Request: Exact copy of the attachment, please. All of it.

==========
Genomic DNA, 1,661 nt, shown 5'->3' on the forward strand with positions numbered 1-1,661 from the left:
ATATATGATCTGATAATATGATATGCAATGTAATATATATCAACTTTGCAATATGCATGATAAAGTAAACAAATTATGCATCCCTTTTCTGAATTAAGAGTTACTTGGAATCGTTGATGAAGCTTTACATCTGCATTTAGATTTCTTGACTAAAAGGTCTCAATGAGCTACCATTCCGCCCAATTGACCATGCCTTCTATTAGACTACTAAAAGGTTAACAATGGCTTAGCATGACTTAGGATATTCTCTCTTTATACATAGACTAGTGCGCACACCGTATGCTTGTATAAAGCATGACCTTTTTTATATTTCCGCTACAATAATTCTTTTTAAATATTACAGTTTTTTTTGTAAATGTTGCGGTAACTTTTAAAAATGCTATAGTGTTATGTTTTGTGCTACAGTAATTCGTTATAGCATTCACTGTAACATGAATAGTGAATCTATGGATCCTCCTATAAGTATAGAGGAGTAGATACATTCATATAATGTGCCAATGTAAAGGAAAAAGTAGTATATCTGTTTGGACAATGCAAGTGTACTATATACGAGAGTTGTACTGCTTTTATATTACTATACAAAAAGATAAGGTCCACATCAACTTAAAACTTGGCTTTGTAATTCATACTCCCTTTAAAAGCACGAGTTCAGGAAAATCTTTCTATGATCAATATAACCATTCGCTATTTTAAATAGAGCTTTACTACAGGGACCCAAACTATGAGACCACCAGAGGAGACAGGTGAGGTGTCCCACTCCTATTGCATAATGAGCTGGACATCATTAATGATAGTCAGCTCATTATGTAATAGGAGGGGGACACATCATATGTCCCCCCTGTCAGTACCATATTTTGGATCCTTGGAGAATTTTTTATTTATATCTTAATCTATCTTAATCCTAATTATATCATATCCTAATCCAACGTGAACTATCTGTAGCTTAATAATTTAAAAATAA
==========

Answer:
Genomic DNA, 1,661 nt, shown 5'->3' on the forward strand with positions numbered 1-1,661 from the left:
ATATATGATCTGATAATATGATATGCAATGTAATATATATCAACTTTGCAATATGCATGATAAAGTAAACAAATTATGCATCCCTTTTCTGAATTAAGAGTTACTTGGAATCGTTGATGAAGCTTTACATCTGCATTTAGATTTCTTGACTAAAAGGTCTCAATGAGCTACCATTCCGCCCAATTGACCATGCCTTCTATTAGACTACTAAAAGGTTAACAATGGCTTAGCATGACTTAGGATATTCTCTCTTTATACATAGACTAGTGCGCACACCGTATGCTTGTATAAAGCATGACCTTTTTTATATTTCCGCTACAATAATTCTTTTTAAATATTACAGTTTTTTTTGTAAATGTTGCGGTAACTTTTAAAAATGCTATAGTGTTATGTTTTGTGCTACAGTAATTCGTTATAGCATTCACTGTAACATGAATAGTGAATCTATGGATCCTCCTATAAGTATAGAGGAGTAGATACATTCATATAATGTGCCAATGTAAAGGAAAAAGTAGTATATCTGTTTGGACAATGCAAGTGTACTATATACGAGAGTTGTACTGCTTTTATATTACTATACAAAAAGATAAGGTCCACATCAACTTAAAACTTGGCTTTGTAATTCATACTCCCTTTAAAAGCACGAGTTCAGGAAAATCTTTCTATGATCAATATAACCATTCGCTATTTTAAATAGAGCTTTACTACAGGGACCCAAACTATGAGACCACCAGAGGAGACAGGTGAGGTGTCCCACTCCTATTGCATAATGAGCTGGACATCATTAATGATAGTCAGCTCATTATGTAATAGGAGGGGGACACATCATATGTCCCCCCTGTCAGTACCATATTTTGGATCCTTGGAGAATTTTTTATTTATATCTTAATCTATCTTAATCCTAATTATATCATATCCTAATCCAACGTGAACTATCTGTAGCTTAATAATTTAAAAATAA